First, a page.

Which ironically means that, as much as the purist in me balks at not having Bruce Wayne as Batman -- this may well be the best Batman's been in a long time, by simple virtue of the fact that Dick is a more rounded, sympathetic character than Bruce is written these days.

Anyway, the collection is two main stories -- each three-parters. In the titular Black Mirror Batman uncovers an underground black market auction that specializes in grisly memorabilia associated with notorious crimes and criminals. In the other three-parter he investigates a murder that starts off with a killer whale -- yes, a whale! -- found dropped off at a business' lobby. Inbetween is an eerie, unsettling interlude where Commissioner Gordon's estranged son, James -- previously a psychotic sociopath -- has returned to Gotham, claiming he's better and on new meds -- but is he?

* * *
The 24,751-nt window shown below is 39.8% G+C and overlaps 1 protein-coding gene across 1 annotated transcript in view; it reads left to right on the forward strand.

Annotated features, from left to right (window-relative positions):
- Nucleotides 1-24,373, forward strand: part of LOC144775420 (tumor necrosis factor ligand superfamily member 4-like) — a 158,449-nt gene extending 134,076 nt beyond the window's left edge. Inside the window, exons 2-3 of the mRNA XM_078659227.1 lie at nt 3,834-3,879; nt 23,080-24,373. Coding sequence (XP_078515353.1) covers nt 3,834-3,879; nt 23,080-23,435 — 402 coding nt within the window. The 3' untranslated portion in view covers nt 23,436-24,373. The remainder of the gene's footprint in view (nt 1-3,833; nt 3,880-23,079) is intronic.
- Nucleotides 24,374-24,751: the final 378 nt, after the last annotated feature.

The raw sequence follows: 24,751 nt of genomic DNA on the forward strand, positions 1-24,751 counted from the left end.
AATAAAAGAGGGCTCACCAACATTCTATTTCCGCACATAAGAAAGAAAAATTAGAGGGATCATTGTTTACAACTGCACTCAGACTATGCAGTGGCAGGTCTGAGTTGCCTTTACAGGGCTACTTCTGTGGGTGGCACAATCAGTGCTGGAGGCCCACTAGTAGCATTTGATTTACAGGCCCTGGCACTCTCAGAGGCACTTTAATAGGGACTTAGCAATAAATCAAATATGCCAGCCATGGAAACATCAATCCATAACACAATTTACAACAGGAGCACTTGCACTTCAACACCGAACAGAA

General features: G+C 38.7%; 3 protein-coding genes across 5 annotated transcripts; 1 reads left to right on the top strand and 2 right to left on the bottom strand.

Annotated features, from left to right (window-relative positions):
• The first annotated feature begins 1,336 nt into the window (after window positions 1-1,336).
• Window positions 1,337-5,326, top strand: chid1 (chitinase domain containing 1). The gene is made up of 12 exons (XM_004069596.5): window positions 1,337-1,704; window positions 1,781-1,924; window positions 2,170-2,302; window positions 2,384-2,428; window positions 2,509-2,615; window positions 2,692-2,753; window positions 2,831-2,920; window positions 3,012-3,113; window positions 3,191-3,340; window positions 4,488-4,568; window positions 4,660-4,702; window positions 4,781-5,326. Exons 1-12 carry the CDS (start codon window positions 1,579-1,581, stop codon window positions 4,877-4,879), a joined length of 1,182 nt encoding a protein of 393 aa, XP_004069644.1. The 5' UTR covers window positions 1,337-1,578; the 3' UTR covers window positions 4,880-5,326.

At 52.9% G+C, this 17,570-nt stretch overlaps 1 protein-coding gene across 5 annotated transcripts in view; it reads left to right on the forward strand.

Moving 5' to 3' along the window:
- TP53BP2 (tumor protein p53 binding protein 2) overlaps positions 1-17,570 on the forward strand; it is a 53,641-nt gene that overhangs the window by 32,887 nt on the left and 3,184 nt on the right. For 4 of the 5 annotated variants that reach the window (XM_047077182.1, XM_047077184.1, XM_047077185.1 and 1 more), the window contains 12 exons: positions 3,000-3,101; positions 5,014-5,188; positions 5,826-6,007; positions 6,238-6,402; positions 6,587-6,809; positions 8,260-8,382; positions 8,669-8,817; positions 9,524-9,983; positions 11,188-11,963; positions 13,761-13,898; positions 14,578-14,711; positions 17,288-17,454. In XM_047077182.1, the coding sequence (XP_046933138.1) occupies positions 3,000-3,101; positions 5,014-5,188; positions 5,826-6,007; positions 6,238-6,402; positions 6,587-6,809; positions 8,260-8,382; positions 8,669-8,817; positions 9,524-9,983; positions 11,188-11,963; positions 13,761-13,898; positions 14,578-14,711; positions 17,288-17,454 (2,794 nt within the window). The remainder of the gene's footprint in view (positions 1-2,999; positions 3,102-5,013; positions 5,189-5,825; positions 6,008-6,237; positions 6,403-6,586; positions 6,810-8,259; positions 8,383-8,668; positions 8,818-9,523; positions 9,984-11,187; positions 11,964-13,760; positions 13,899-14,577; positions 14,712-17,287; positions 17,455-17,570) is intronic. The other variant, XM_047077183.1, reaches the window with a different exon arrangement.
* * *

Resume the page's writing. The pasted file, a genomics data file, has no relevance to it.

A significant tone I've noticed in some recent Batman comics is a distinct leaning toward less adventure or mystery -- and more toward horror and psychological thriller. I'm not sure how I feel about that (particularly for a medium whose roots lay in being kid friendly). Especially since more often than not it doesn't mean the stories are smarter, or more nuanced, or more adult -- it just means they up the graphic violence and grisliness while still telling the same old comic booky stories.

These stories do some of that, sure, but writer Scott Snyder (and his artists) also do seem to up the mood and introspection. At times the stories do seem a bit smarter, a bit more ambitious. To an extent.